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Aeroflot, literally "air fleet," is the common name for the state airline of the Soviet Union. It was operated under the jurisdiction of the Ministry of Civil Aviation. The airline was founded in 1928 as Dobroflot and was reorganized into Aeroflot in 1932. During Soviet times, Aeroflot was the world's largest airline, with about 15 percent of all civil air traffic. The first ever nonstop transpolar flight (from Moscow to the United States in 1933) on the ANT-25 aircraft operated by Valery Chkalov, Georgy Baidukov, and Alexander Belyakov was a landmark in the history of the aviation. Aeroflot introduced commercial jet plane service on September 15, 1956, on a flight from Moscow to Irkutsk. Aeroflot developed the world's first supersonic airliner, the TU-144. Its maiden flight took place on December 31, 1968, two months ahead of the Concorde. Regular supersonic cargo flights began in late 1975 and passenger flights in 1977. Supersonic service was suspended in 1978, after 102 flights.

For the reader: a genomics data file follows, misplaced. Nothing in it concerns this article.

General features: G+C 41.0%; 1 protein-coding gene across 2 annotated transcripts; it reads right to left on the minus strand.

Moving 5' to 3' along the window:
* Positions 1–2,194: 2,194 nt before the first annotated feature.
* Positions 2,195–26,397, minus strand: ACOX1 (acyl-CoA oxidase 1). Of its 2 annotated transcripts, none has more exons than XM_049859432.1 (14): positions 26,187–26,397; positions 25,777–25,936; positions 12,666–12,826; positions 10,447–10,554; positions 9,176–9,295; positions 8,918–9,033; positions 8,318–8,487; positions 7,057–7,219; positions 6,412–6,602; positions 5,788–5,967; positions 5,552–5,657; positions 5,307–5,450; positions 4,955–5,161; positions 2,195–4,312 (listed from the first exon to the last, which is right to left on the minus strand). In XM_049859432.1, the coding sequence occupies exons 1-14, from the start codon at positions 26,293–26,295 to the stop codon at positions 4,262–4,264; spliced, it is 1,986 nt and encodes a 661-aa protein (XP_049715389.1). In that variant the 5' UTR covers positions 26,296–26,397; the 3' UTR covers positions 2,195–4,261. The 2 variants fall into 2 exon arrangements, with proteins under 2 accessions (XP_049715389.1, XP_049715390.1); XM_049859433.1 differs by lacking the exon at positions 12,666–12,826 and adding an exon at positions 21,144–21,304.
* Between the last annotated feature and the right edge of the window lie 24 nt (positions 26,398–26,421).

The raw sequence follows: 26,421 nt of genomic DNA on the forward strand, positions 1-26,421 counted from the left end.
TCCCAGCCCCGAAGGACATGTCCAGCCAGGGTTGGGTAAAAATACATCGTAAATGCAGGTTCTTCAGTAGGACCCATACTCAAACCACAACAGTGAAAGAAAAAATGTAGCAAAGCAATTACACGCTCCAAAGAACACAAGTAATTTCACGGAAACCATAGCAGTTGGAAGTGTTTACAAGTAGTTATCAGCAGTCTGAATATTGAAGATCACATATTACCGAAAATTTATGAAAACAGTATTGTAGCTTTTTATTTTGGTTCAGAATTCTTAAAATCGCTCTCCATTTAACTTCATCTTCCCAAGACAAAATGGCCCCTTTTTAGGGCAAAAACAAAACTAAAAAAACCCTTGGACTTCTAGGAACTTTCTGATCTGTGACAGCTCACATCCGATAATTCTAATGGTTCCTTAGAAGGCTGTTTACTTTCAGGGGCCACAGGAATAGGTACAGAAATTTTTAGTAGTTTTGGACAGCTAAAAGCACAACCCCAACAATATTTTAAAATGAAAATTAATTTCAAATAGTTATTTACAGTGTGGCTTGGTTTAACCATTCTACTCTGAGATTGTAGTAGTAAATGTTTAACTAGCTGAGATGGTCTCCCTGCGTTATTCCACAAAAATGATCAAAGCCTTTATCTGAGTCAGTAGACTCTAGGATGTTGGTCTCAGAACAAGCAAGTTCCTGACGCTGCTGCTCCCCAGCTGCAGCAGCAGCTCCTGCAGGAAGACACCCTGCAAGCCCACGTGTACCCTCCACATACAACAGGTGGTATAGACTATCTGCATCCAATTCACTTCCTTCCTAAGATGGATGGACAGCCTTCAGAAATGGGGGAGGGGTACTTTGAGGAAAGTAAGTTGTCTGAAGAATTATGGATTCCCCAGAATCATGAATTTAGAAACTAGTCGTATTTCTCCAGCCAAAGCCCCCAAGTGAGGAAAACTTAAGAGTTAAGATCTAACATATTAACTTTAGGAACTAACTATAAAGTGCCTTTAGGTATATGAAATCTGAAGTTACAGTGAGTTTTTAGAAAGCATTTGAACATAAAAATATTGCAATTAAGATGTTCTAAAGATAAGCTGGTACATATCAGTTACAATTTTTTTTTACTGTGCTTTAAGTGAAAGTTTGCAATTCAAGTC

After the breakup of the Soviet Union, Aeroflot was reorganized by the June 1992 resolution of the government of Russian Federation, becoming Aeroflot-Russian International Airlines. Another government resolution appointed Valery Okulov as its first general director in May 1997. Aeroflot-Russian International Airlines is a joint-stock company, with 51 percent of the stock owned by the government as of 2002 and the remaining 49 percent belonging to the employees. With over fourteen thousand employees, as of 2002 Aeroflot-Russian International Airlines was the world's fourth largest commercial airline; with flights to 140 destinations in 94 countries, it provided 70 percent of all the international air transport performed by Russian airlines, and had 151 representatives abroad, as well as branches in the Russian Federation in Novosibirsk, Khabarovsk, and St. Petersburg. The company's fleet consisted in 2002 of 111 airplanes, including two Boeing-767-300s, eight Airbuses A-310-300, six long-range Iluyshin-96-300s, eighteen Iluyshin-76TD cargo planes and one cargo DC-10/30F, and other jets, illustrating the diversification of aircraft in the post-Soviet period.

See also: aviation


Aeroflot: Russian International Airlines. (2003). Available at <>.

Paul R. Gregory